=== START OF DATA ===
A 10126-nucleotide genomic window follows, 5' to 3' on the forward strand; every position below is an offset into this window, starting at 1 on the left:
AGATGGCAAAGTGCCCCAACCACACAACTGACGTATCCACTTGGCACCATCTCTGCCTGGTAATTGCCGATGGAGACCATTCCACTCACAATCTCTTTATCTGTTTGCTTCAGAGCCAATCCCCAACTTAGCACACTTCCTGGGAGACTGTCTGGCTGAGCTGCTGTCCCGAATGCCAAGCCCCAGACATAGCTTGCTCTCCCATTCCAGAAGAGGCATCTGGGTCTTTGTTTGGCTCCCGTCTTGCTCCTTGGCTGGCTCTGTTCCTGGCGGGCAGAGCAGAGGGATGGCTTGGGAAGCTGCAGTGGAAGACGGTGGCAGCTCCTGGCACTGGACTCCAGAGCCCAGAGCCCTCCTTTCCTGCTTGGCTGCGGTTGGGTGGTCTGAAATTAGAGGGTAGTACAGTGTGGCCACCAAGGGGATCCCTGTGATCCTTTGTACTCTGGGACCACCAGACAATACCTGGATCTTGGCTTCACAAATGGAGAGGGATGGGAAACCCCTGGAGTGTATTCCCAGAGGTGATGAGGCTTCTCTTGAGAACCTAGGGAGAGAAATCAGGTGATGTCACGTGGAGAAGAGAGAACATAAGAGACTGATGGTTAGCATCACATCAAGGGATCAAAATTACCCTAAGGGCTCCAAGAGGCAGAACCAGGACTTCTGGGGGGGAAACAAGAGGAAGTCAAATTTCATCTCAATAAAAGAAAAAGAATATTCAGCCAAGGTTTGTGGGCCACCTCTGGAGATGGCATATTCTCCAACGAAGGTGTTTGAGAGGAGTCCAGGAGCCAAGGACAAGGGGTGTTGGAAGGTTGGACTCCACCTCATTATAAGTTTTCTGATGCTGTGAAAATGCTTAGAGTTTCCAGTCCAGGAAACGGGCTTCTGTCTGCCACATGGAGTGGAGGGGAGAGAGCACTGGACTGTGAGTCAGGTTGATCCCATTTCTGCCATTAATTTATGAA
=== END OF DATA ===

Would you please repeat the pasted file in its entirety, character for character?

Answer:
A 10126-nucleotide genomic window follows, 5' to 3' on the forward strand; every position below is an offset into this window, starting at 1 on the left:
AGATGGCAAAGTGCCCCAACCACACAACTGACGTATCCACTTGGCACCATCTCTGCCTGGTAATTGCCGATGGAGACCATTCCACTCACAATCTCTTTATCTGTTTGCTTCAGAGCCAATCCCCAACTTAGCACACTTCCTGGGAGACTGTCTGGCTGAGCTGCTGTCCCGAATGCCAAGCCCCAGACATAGCTTGCTCTCCCATTCCAGAAGAGGCATCTGGGTCTTTGTTTGGCTCCCGTCTTGCTCCTTGGCTGGCTCTGTTCCTGGCGGGCAGAGCAGAGGGATGGCTTGGGAAGCTGCAGTGGAAGACGGTGGCAGCTCCTGGCACTGGACTCCAGAGCCCAGAGCCCTCCTTTCCTGCTTGGCTGCGGTTGGGTGGTCTGAAATTAGAGGGTAGTACAGTGTGGCCACCAAGGGGATCCCTGTGATCCTTTGTACTCTGGGACCACCAGACAATACCTGGATCTTGGCTTCACAAATGGAGAGGGATGGGAAACCCCTGGAGTGTATTCCCAGAGGTGATGAGGCTTCTCTTGAGAACCTAGGGAGAGAAATCAGGTGATGTCACGTGGAGAAGAGAGAACATAAGAGACTGATGGTTAGCATCACATCAAGGGATCAAAATTACCCTAAGGGCTCCAAGAGGCAGAACCAGGACTTCTGGGGGGGAAACAAGAGGAAGTCAAATTTCATCTCAATAAAAGAAAAAGAATATTCAGCCAAGGTTTGTGGGCCACCTCTGGAGATGGCATATTCTCCAACGAAGGTGTTTGAGAGGAGTCCAGGAGCCAAGGACAAGGGGTGTTGGAAGGTTGGACTCCACCTCATTATAAGTTTTCTGATGCTGTGAAAATGCTTAGAGTTTCCAGTCCAGGAAACGGGCTTCTGTCTGCCACATGGAGTGGAGGGGAGAGAGCACTGGACTGTGAGTCAGGTTGATCCCATTTCTGCCATTAATTTATGAA